Don’t get me wrong, most SF‘s are great amps, especially the small ones like PR’s, DR’s and VR’s as the circuit didn’t change much besides the change of rectifier type.

But I got to compare the same multiple BF and SF amps many times, and they just don’t sound the same. Better ot worse is purely subjective, and besides modifying the balance to adjustable bias for the bigger amps for practicality, they’re probably best as is.

Transformers? Components? It’s really hard to pinpoint to one thing only.

The cabs are different, baffle attachment and materials. Dadoed particle board baffle vs. fastened, solid pine vs. ply pine, finger joints vs. rabbeted joints etc.

The BF’s always sound clearer to me, with a little more high end and tighter low end.
The best values are probably the drip-edge era which are BF amps in SF clothing.
 

Tone_Terrific

Silver Supporting Member
Messages
38,615
The best mods solve a problem.
I ended up with a great sounding Twin Reverb but I don't know if it was all that much better than a properly serviced SF Twin Reverb
Modding as a form of looking for a problem to solve is also popular.;)
 

zenas

Member
Messages
8,871
The best values are probably the drip-edge era which are BF amps in SF clothing.

They can be. However drip edges that actually have blackface guts are rare, compared to drip edges with alert over blackface tube charts. That gets a lot of people if they don't look inside. We've all seen the guy that paid blackface money for a drip edge Super Reverb. Look inside and find the dog turd caps and that goofy fixed/cathode bias set up.
The prices on drip edges got to the point a few years ago where I just don't even bother with them.
Honestly I'd rather skip ahead a few years in the silverface era to where the cabs "got bad". The early ones often run lower plate voltages and never quite sound right to me and the prices are so close to a real BF there's no point in messing with them.
 

blackba

Silver Supporting Member
Messages
12,404
I am working on some 1970 Twin reverbs, 3 to be exact. One thing I noticed comparing the AA270 schematic with the AB763 is that the dropping resistors in the power supply off the 20uF caps are different, thus leading to Lower voltages on the AA270.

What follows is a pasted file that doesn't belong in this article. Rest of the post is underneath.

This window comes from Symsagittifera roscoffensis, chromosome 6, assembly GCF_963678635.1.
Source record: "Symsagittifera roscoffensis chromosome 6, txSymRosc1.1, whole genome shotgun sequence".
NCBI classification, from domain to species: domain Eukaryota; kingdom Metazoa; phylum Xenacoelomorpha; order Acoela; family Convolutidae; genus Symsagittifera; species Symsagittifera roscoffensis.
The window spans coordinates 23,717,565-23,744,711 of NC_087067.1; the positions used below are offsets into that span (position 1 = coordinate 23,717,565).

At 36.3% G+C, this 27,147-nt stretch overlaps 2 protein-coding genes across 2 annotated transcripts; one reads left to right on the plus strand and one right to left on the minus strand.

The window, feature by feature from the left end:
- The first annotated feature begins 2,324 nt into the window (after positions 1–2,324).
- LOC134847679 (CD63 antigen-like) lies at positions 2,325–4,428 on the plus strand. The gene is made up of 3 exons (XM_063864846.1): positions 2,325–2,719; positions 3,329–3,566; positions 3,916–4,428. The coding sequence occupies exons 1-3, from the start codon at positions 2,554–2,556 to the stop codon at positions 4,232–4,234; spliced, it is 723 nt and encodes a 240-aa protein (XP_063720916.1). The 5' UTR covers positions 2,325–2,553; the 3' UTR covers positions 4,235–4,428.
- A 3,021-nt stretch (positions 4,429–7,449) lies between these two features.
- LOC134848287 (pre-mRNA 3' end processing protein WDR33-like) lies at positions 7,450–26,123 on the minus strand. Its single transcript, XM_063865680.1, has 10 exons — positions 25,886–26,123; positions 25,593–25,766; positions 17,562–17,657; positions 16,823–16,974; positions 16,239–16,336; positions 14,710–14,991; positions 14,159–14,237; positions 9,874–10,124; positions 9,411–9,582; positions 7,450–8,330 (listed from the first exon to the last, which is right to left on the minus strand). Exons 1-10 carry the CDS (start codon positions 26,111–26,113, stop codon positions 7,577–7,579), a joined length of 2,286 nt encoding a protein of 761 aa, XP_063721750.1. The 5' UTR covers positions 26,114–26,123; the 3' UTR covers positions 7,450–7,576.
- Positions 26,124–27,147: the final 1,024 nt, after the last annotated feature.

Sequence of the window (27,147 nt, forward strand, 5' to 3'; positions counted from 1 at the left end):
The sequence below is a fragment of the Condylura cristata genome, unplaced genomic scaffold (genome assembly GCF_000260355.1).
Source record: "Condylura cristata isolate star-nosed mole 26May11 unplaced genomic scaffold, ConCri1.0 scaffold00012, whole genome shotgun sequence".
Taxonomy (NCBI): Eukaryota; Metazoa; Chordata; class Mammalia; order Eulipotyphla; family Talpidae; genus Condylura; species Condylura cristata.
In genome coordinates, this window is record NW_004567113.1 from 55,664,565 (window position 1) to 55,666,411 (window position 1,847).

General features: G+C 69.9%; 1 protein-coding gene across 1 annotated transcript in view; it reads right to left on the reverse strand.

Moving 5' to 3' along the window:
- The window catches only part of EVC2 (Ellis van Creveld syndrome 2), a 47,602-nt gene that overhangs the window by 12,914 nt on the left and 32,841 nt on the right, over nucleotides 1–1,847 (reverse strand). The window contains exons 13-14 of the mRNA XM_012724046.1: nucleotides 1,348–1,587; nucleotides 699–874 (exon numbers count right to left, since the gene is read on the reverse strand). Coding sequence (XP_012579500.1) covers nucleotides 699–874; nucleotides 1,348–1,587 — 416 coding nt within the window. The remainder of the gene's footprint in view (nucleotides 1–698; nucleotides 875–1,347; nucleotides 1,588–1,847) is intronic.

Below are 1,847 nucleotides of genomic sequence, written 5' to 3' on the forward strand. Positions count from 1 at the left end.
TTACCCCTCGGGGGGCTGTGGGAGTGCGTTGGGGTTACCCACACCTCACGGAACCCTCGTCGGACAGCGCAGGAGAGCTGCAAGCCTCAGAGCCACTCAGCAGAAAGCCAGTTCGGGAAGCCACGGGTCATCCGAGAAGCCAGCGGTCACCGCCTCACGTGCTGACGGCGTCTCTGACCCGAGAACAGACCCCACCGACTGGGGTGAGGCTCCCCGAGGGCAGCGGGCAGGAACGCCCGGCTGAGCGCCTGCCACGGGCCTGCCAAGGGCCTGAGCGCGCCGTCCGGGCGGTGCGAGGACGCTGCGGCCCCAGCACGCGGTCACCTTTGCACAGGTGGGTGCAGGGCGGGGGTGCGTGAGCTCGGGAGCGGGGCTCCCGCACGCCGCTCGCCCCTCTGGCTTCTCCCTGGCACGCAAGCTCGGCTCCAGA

This surprised me as I had read that the silverfaces they raised voltages, but on these pretty early ones, not the case.

So I was considering changing the dropping resistors from the 2.2k to 1k, and the 10k to 4.7k like the AB763 BF circuit. Any thoughts on this change?

 
Messages
6,965
I am working on some 1970 Twin reverbs, 3 to be exact. One thing I noticed comparing the AA270 schematic with the AB763 is that the dropping resistors in the power supply off the 20uF caps are different, thus leading to Lower voltages on the AA270.

This surprised me as I had read that the silverfaces they raised voltages, but on these pretty early ones, not the case.

So I was considering changing the dropping resistors from the 2.2k to 1k, and the 10k to 4.7k like the AB763 BF circuit. Any thoughts on this change?


The plate voltage change rebiases those preamp tubes, and ime you will hear a difference. Do the experiment to see if you prefer one situation over the other.
 
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blackba

Silver Supporting Member
Messages
12,404
So I wanted to report back on the resistor change in the dog house I mentioned a few posts back. Tried the BF values and really liked the change. Amp broke up a bit earlier and was warmer sounding. Did test this through a power station.
 
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jay42

Member
Messages
7,473
Amp broke up a bit earlier and was warmer sounding. Did test this through a power station.
The changes put higher voltages on the preamp circuits, resulting in slightly higher gain, but mostly a higher clean swing into the power amp. Earlier means at a lower Volume pot setting, right?